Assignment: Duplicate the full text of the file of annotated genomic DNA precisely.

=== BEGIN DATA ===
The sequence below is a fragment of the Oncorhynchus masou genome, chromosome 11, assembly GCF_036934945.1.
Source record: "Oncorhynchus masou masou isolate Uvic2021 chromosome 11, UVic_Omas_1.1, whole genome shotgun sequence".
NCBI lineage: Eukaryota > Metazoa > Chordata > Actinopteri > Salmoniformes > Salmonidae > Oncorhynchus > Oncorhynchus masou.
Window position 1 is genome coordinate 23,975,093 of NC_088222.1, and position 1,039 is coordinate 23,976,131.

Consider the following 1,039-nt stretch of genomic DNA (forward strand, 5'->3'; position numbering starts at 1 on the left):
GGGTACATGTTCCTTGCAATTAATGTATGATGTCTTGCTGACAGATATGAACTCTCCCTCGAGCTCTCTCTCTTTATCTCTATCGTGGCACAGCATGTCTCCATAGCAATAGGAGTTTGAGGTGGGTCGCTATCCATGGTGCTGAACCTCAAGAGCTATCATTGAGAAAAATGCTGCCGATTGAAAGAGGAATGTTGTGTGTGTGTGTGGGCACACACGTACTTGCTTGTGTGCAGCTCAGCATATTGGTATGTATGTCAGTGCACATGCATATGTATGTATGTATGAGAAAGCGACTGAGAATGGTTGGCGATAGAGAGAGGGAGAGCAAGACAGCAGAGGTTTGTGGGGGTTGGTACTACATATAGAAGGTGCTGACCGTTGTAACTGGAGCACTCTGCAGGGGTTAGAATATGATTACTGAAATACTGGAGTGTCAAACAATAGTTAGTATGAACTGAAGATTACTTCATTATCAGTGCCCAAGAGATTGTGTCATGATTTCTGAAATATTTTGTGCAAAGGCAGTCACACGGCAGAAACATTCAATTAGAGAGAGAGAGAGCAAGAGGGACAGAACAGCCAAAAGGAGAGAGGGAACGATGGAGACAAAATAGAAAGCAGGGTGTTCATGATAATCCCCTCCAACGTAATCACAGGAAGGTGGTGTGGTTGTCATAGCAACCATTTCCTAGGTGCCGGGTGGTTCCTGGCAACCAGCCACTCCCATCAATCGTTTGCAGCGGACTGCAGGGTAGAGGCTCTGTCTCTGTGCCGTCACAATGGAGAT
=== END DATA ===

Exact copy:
The sequence below is a fragment of the Oncorhynchus masou genome, chromosome 11, assembly GCF_036934945.1.
Source record: "Oncorhynchus masou masou isolate Uvic2021 chromosome 11, UVic_Omas_1.1, whole genome shotgun sequence".
NCBI lineage: Eukaryota > Metazoa > Chordata > Actinopteri > Salmoniformes > Salmonidae > Oncorhynchus > Oncorhynchus masou.
Window position 1 is genome coordinate 23,975,093 of NC_088222.1, and position 1,039 is coordinate 23,976,131.

Consider the following 1,039-nt stretch of genomic DNA (forward strand, 5'->3'; position numbering starts at 1 on the left):
GGGTACATGTTCCTTGCAATTAATGTATGATGTCTTGCTGACAGATATGAACTCTCCCTCGAGCTCTCTCTCTTTATCTCTATCGTGGCACAGCATGTCTCCATAGCAATAGGAGTTTGAGGTGGGTCGCTATCCATGGTGCTGAACCTCAAGAGCTATCATTGAGAAAAATGCTGCCGATTGAAAGAGGAATGTTGTGTGTGTGTGTGGGCACACACGTACTTGCTTGTGTGCAGCTCAGCATATTGGTATGTATGTCAGTGCACATGCATATGTATGTATGTATGAGAAAGCGACTGAGAATGGTTGGCGATAGAGAGAGGGAGAGCAAGACAGCAGAGGTTTGTGGGGGTTGGTACTACATATAGAAGGTGCTGACCGTTGTAACTGGAGCACTCTGCAGGGGTTAGAATATGATTACTGAAATACTGGAGTGTCAAACAATAGTTAGTATGAACTGAAGATTACTTCATTATCAGTGCCCAAGAGATTGTGTCATGATTTCTGAAATATTTTGTGCAAAGGCAGTCACACGGCAGAAACATTCAATTAGAGAGAGAGAGAGCAAGAGGGACAGAACAGCCAAAAGGAGAGAGGGAACGATGGAGACAAAATAGAAAGCAGGGTGTTCATGATAATCCCCTCCAACGTAATCACAGGAAGGTGGTGTGGTTGTCATAGCAACCATTTCCTAGGTGCCGGGTGGTTCCTGGCAACCAGCCACTCCCATCAATCGTTTGCAGCGGACTGCAGGGTAGAGGCTCTGTCTCTGTGCCGTCACAATGGAGAT